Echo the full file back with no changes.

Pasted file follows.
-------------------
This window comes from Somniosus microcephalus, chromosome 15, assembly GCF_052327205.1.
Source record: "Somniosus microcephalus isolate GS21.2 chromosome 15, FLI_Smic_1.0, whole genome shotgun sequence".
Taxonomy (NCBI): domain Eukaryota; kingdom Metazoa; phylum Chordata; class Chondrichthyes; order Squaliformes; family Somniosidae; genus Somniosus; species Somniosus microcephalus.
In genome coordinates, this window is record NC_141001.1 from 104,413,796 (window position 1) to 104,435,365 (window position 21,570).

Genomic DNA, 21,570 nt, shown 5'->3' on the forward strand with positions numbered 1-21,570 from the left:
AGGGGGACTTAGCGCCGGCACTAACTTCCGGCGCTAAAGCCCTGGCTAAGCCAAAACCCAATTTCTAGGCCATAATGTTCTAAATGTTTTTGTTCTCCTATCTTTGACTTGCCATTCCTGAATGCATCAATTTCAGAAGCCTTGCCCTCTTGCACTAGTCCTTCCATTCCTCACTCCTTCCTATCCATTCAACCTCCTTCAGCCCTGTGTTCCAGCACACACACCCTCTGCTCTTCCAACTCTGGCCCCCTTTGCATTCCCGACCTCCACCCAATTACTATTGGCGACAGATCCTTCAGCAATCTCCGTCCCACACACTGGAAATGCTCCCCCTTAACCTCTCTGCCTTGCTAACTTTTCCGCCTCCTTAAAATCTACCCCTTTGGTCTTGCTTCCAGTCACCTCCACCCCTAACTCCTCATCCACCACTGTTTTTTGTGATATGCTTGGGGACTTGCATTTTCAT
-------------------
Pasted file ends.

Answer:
This window comes from Somniosus microcephalus, chromosome 15, assembly GCF_052327205.1.
Source record: "Somniosus microcephalus isolate GS21.2 chromosome 15, FLI_Smic_1.0, whole genome shotgun sequence".
Taxonomy (NCBI): domain Eukaryota; kingdom Metazoa; phylum Chordata; class Chondrichthyes; order Squaliformes; family Somniosidae; genus Somniosus; species Somniosus microcephalus.
In genome coordinates, this window is record NC_141001.1 from 104,413,796 (window position 1) to 104,435,365 (window position 21,570).

Genomic DNA, 21,570 nt, shown 5'->3' on the forward strand with positions numbered 1-21,570 from the left:
AGGGGGACTTAGCGCCGGCACTAACTTCCGGCGCTAAAGCCCTGGCTAAGCCAAAACCCAATTTCTAGGCCATAATGTTCTAAATGTTTTTGTTCTCCTATCTTTGACTTGCCATTCCTGAATGCATCAATTTCAGAAGCCTTGCCCTCTTGCACTAGTCCTTCCATTCCTCACTCCTTCCTATCCATTCAACCTCCTTCAGCCCTGTGTTCCAGCACACACACCCTCTGCTCTTCCAACTCTGGCCCCCTTTGCATTCCCGACCTCCACCCAATTACTATTGGCGACAGATCCTTCAGCAATCTCCGTCCCACACACTGGAAATGCTCCCCCTTAACCTCTCTGCCTTGCTAACTTTTCCGCCTCCTTAAAATCTACCCCTTTGGTCTTGCTTCCAGTCACCTCCACCCCTAACTCCTCATCCACCACTGTTTTTTGTGATATGCTTGGGGACTTGCATTTTCAT